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spawned by civil unrest and generated through terrorism. Although the violence emanating from that scar on our past may now be greatly diminished, the surviving victims are, in many cases, victims for life—as are many victims of ordinary violent crime. The Government recognised that unfortunate fact in 1997 when the then Secretary of State announced the establishment of a Victims Commission to look at ways of providing greater recognition for victims of the troubles.

The origins of the draft proposals that we are discussing are found in the report of the Victims Commissioner, Sir Kenneth Bloomfield. I therefore stress that we are debating proposals that have their roots firmly based in the desire to create a better deal for victims of violent crime. In his report, ''We Will Remember Them'', Sir Kenneth Bloomfield recommended a review of the criminal injuries compensation scheme. He was not asked to look at that particular area—he did so as a result of evidence he received during his work as Victims Commissioner that pointed to a significant level of dissatisfaction with the current arrangements. The Government accepted the recommendation and referred the review back to him. That review also started exactly where it should have—with the victims of violent crime, their needs and their requirements.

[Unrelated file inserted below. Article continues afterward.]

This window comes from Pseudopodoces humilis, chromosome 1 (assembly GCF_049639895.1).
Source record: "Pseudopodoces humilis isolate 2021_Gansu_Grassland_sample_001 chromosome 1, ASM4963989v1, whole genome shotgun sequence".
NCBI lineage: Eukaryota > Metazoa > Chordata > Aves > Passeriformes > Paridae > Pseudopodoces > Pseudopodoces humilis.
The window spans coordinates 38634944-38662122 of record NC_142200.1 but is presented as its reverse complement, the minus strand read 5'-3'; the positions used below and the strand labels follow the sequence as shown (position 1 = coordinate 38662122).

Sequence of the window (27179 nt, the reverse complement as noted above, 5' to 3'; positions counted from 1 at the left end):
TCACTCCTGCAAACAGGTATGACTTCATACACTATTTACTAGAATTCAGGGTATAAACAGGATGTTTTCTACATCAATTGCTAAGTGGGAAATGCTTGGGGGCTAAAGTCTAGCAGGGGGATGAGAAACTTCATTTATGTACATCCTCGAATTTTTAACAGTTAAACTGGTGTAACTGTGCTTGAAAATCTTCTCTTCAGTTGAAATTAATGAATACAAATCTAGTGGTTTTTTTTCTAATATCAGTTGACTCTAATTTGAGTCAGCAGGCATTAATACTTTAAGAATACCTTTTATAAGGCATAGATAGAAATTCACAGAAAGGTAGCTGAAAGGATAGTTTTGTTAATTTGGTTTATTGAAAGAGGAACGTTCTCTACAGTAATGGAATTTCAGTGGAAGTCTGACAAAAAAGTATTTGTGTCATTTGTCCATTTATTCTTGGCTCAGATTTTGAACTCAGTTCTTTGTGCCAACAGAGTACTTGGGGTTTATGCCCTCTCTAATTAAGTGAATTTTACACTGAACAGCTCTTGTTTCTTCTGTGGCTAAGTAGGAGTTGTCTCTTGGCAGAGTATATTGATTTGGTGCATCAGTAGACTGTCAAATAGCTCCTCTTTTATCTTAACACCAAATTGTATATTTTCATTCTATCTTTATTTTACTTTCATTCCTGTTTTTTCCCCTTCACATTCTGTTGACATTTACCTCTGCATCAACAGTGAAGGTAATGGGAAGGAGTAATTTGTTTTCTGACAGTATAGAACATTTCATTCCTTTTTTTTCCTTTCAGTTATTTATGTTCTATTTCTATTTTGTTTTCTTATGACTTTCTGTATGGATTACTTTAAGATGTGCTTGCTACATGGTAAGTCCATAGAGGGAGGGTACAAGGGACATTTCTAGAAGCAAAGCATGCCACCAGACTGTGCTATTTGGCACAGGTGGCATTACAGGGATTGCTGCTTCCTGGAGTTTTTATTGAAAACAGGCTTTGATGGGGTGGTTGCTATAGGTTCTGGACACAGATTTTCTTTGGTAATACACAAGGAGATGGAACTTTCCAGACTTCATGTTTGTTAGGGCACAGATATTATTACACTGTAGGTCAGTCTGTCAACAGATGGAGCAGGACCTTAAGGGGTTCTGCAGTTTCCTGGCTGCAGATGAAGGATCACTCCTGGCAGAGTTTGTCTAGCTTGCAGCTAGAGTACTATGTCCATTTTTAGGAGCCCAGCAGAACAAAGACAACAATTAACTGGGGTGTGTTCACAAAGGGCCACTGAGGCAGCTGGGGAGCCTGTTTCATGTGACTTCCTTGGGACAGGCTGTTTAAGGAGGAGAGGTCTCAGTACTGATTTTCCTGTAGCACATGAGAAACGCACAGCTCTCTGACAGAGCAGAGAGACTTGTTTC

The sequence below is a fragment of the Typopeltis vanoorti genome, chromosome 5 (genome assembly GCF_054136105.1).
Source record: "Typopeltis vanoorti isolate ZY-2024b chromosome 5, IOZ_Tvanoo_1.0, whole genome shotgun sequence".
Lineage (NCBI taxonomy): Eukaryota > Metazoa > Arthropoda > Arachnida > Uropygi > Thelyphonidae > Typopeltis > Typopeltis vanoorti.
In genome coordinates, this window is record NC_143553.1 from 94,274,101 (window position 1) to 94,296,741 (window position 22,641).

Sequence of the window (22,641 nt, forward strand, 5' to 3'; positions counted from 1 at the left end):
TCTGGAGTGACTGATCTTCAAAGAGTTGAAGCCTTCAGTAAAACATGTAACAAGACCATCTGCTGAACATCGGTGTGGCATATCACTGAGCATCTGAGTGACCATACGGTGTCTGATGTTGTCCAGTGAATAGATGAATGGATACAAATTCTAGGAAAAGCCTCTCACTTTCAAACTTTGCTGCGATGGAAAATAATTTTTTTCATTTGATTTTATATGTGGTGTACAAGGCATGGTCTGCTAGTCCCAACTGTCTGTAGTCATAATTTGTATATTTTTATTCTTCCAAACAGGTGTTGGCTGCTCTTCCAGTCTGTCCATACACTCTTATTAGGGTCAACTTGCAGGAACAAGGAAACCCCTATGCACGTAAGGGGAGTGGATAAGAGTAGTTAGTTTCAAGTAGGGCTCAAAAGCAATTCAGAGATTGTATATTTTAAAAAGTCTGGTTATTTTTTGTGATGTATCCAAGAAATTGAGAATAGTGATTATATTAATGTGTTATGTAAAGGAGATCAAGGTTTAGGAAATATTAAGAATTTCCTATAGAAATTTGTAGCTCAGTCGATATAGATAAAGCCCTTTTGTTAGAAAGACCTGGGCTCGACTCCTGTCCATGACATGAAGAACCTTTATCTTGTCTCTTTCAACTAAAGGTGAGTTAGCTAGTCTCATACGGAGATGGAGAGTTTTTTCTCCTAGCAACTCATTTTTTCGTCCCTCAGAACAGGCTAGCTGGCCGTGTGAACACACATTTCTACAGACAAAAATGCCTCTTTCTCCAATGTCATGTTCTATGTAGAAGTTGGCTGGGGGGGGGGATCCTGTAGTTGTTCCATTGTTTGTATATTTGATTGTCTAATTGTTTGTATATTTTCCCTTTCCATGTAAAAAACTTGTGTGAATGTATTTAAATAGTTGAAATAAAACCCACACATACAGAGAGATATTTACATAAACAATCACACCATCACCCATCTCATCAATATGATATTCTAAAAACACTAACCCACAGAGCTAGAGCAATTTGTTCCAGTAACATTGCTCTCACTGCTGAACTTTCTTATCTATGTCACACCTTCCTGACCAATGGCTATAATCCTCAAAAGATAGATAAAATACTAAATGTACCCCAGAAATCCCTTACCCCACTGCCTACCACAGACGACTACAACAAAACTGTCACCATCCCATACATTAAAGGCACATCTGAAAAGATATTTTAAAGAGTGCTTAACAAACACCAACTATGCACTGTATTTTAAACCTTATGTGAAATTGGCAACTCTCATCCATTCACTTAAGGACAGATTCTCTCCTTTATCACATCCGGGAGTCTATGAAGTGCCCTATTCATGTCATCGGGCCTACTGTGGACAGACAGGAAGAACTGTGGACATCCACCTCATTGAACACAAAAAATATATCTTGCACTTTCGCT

The independent review was established in 1998 and reported in June 1999. Its remit was to recommend a new statutory framework for the payment of compensation, taking into account the experiences of victims of the troubles. It was also under a duty to look at the way in which other jurisdictions compensated victims of violent crime, and the need for fairness, equity, openness and affordability.